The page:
When curative surgery is not possible or the patient is an unacceptable surgical risk, limited palliative surgery (eg, to relieve obstruction or resect a perforated area) may be indicated; median survival is 7 mo. Some obstructing tumors can be debulked by endoscopic laser treatment or electrocoagulation or held open by stents. Chemotherapy may shrink tumors and prolong life for several months.

Newer drugs used singly or in drug combinations include capecitabine (a 5-fluorouracil precursor), irinotecan, and oxaliplatin. Monoclonal antibodies such as bevacizumab, cetuximab, and panitumumab are also being used with some effectiveness. No regimen is clearly more effective for prolonging life in patients with metastatic CRC, although some have been shown to delay disease progression. Chemotherapy for advanced colon cancer should be managed by an experienced chemotherapist who has access to investigational drugs.

When metastases are confined to the liver, hepatic artery infusion with floxuridine or radioactive microspheres, given either intermittently in a radiology department or given continuously via an implantable sc pump or an external pump worn on the belt, may offer more benefit than systemic chemotherapy; however, these therapies are of uncertain benefit. When metastases are also extrahepatic, intrahepatic arterial chemotherapy offers no advantage over systemic chemotherapy.

Treatment reference

  • 4. Kahi CJ, Boland R, Dominitz JA, et al: Colonoscopy surveillance after colorectal cancer resection: Recommendations of the US multi-society task force on colorectal cancer. Gastroenterology 150:758–768, 2016. doi: 10.1053/j.gastro.2016.01.001.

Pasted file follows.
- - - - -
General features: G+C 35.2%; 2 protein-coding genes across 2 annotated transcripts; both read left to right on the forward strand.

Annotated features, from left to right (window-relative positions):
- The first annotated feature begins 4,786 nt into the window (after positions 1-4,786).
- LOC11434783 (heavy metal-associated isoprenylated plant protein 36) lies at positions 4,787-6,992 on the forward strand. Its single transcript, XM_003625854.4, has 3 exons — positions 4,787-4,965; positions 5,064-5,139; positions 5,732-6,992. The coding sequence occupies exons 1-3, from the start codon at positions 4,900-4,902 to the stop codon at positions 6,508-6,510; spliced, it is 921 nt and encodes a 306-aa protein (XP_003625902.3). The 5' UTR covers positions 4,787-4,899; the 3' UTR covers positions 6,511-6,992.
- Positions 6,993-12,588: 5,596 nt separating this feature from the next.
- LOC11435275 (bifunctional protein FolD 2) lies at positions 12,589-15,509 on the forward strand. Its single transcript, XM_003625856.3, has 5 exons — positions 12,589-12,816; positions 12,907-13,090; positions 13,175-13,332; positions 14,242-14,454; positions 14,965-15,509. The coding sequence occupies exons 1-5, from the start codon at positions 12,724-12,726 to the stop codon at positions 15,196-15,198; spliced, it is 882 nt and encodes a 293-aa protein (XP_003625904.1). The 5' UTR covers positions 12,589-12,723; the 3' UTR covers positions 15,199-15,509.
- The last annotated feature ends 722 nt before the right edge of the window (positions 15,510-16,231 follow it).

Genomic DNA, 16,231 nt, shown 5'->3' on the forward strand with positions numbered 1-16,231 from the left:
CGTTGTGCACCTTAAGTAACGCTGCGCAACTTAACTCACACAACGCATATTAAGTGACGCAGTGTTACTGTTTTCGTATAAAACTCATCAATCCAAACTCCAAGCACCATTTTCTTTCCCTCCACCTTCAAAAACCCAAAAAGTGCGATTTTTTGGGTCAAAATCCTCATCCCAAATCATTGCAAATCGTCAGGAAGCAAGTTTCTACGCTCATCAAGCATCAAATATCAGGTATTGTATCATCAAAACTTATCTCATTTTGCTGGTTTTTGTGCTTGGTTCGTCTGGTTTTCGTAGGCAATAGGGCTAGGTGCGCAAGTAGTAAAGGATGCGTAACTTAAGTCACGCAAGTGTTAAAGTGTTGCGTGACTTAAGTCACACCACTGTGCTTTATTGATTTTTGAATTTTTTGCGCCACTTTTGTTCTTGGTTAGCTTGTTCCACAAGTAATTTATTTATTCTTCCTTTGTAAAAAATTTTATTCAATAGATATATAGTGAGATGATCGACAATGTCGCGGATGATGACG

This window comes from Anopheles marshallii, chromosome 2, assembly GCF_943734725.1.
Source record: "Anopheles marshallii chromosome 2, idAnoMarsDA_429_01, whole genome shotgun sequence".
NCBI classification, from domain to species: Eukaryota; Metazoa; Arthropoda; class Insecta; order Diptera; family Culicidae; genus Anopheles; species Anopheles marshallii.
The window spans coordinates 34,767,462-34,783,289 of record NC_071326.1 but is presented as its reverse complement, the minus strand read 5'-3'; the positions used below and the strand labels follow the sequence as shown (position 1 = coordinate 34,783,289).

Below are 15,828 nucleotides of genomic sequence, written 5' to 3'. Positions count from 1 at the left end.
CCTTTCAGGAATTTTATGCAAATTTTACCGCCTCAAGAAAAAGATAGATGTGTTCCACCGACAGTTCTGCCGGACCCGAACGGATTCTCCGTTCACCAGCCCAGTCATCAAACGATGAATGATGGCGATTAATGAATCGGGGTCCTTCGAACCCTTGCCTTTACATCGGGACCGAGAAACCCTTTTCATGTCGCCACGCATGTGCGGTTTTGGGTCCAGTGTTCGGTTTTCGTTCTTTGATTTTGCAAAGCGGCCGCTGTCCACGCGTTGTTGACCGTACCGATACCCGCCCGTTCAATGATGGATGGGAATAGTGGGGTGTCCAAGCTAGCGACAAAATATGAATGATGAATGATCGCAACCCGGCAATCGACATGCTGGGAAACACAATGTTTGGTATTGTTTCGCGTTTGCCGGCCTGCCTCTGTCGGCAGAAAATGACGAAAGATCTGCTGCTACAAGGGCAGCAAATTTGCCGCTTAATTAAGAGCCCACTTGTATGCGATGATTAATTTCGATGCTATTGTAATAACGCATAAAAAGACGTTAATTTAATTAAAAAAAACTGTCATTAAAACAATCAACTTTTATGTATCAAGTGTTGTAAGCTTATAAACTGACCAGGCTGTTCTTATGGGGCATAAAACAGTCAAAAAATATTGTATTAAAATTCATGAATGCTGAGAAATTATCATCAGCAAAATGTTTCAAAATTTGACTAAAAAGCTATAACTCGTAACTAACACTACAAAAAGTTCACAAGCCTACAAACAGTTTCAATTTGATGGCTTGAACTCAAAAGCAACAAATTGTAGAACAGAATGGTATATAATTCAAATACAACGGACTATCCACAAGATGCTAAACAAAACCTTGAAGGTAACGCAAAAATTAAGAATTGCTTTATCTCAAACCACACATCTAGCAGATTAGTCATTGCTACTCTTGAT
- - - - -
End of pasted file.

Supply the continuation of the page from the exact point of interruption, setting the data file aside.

Key Points

  • Colorectal cancer (CRC) is the 2nd most common cancer in western countries, typically arising within an adenomatous polyp.

  • Right-sided lesions usually manifest with bleeding and anemia; left-sided lesions usually manifest with obstructive symptoms (eg, change in stool frequency, colicky abdominal pain).

  • Routine screening should begin at age 50 for patients with average risk; typical methods involve colonoscopy or fecal occult blood testing and/or flexible sigmoidoscopy.

  • Serum carcinoembryonic antigen (CEA) levels are often elevated but are not specific enough to be used for screening; however, after treatment, monitoring CEA levels may help detect recurrence.

  • Treatment is with surgical resection, sometimes combined with chemotherapy and/or radiation; outcome varies widely depending on the stage of the disease.